Unfortunately it is not an easy ailment for patients to ignore since symptoms frequently affect a person from head to toe, literally.  It is chronic and without cure. There is no treatment specific to Sjogren’s; what treatments are available are often hit and miss.Relentlessly day after day, Sjogren’s is exhausting.

Even the minority of Sjogren’s patients who are not affected initially by overwhelming fatigue become tired because of the illness being so invasive of time, energy and finances. Fatigue is not just a physical symptom of the disease itself and the chronic flu-like pain so many suffer with, but also becomes a side effect of what it takes to manage the disease. A few years ago a chronic disease lifestyle study was done which showed that Sjogren’s was on par with Multiple Sclerosis as far as the patients’ day to day quality of life.

While admittedly we get tired of not just hearing about Sjogren’s but also living with it, many of us do feel it is critical to raise awareness of the disease, as well as reach out to support others, especially those who may be new to the diagnosis, or perhaps still seeking one. So for that reason I will continue to post about Sjogren’s from time to time, not just during awareness month but whenever the mood strikes me.

Am I doing it for attention, pity, sympathy, or to play the “my disease / symptoms are worse than yours” game? Absolutely not.

I do it to educate, so perhaps others who may be struggling with symptoms may have a shorter road to diagnosis and treatment than I had. I also do it in hope of creating better understanding not just of the medical aspects of Sjogren’s, but for the challenges that come along with living with the myriad of symptoms. I do it not just for the Sjogren’s patients but also for their loved ones, so that they too may have a better understanding of the syndrome, thus in turn the potential for greater patience and compassion. I do it because telling my story makes me feel better, and maybe just maybe, my story might do the same for you.

vanzant quote re story sharing

http://www.sjogrens.org
http://www.sjogrenscanada.org

If you can swish or spit, celebrate!

We take so many things for granted until we don’t have them in sufficient quantities or quality. For Sjogren’s patients that would include saliva. (And tears of course, but that’s a story for another day.)

Sometimes Sjogren’s patients still have some saliva but I have been told and have read it is of a different quality than normal. Other Sjogren’s patients have quite a large quantity remaining, so find this to be one of their lesser symptoms.

I wouldn’t say the problem of dry mouth varies too much overall in my case. It’s always bad. Though of course there are things that make it slightly better or worse such as types of foods consumed, some teas, certain toothpastes and mouthwashes (especially those containing alcohol).

There is help for dry mouth, both oral medications (a couple different types – Salagen or Evoxac), as well as over the counter products. I have never tried the oral prescription meds because they have never been recommended to me, and also they can have many side effects (lung issues, profuse sweating, etc.) Some people do not tolerate them well. I often have issues with medications so have steered clear of them so far, but would consider if I started choking frequently or developed increasingly serious oral health issues.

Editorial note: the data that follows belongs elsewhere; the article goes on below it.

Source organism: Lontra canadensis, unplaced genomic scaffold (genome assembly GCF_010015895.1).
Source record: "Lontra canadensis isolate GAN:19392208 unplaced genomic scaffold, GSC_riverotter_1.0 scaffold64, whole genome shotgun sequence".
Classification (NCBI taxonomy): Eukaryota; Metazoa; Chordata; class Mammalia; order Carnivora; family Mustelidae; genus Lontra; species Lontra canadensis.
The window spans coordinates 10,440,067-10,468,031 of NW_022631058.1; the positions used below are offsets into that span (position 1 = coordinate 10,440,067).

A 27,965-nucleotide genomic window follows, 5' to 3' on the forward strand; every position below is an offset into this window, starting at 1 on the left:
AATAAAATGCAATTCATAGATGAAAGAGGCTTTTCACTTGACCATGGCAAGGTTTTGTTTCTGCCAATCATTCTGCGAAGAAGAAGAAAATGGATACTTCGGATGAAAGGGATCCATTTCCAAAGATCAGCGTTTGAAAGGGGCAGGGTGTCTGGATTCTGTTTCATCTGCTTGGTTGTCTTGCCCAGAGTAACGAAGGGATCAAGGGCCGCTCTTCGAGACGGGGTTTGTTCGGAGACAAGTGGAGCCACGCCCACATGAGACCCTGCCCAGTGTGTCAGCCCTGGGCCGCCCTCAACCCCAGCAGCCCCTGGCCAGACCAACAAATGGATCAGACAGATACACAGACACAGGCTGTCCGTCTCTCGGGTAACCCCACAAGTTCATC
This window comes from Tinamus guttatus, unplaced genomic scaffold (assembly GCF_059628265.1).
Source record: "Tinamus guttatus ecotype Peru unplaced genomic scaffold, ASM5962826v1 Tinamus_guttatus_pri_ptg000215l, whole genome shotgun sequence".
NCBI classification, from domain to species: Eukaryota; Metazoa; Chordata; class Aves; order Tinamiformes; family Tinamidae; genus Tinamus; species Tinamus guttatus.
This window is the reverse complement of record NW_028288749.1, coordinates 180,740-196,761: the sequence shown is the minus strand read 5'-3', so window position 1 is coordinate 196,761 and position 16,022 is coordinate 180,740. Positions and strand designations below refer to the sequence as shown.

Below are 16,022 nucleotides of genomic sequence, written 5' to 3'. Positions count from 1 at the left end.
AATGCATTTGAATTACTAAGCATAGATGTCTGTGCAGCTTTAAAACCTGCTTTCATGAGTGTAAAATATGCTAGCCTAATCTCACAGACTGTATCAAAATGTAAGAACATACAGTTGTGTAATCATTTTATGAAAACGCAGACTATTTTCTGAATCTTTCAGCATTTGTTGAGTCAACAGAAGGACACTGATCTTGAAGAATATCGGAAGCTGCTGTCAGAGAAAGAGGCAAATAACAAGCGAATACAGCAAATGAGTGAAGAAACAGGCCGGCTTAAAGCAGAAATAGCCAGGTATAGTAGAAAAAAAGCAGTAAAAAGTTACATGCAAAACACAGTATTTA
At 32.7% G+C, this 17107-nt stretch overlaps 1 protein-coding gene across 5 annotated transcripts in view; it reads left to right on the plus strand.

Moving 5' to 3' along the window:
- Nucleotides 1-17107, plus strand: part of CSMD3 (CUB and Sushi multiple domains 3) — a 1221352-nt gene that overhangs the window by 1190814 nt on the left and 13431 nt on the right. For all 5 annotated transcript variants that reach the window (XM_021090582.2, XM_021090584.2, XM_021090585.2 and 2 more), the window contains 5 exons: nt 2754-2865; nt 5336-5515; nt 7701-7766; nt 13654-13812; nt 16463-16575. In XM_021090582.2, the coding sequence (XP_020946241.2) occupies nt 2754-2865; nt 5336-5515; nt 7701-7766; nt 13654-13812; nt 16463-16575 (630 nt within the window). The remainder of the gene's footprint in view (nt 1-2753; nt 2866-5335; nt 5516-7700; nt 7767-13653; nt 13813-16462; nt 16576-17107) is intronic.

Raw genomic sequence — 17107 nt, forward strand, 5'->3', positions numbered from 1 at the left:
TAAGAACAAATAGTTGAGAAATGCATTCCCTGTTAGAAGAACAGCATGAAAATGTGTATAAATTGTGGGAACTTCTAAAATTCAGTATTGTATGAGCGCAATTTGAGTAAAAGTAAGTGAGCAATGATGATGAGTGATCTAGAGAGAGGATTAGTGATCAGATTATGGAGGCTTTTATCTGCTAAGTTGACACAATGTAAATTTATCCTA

I have used over the counter saliva “substitutes” which I do not find pleasant. I once told a doctor it was like having someone else’s lemon flavoured spit in my mouth. It was not like saliva at all but it was a temporary solution, a bit of a fix. There are also numerous other dry mouth products such as discs and lozenges, as well as toothpastes and mouthwashes specifically formulated to help patients cope with the dry mouth symptoms. Sjogren’s patients need to be diligent about oral hygiene and have regular dental cleanings and check-ups. I love my Sonicare electric toothbrush and highly recommend it or another quality electric toothbrush for part of an excellent oral hygiene regimen.

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Oral problems that can occur due to dry mouth include overall oral discomfort (just having a very dry mouth does not feel good), tooth decay, fungal infections, difficulty swallowing dry foods (or even other foods such as lettuce, raw carrots, etc.), difficulty speaking due to tongue and lips sticking, gum disease, bad breath, teeth adhering to cheeks while sleeping, and salivary gland enlargement.

It is important to remember saliva in your mouth is the beginning of the digestive process, vital and not to be taken for granted. If you have lots, celebrate it – swish it around and remind yourself of all the good things it does for you!

NOTE: I appreciate the interest in my Sjogren’s awareness posts and the questions that have come forth over the last couple weeks. Just a reminder, these blog posts are my own experiences and not intended to be a replacement for advice from your own physician or medical specialist. It is also important to remember that symptoms and resulting treatments can vary greatly from patient to patient; that is another reason Sjogren’s Syndrome is so difficult to diagnosis and to treat.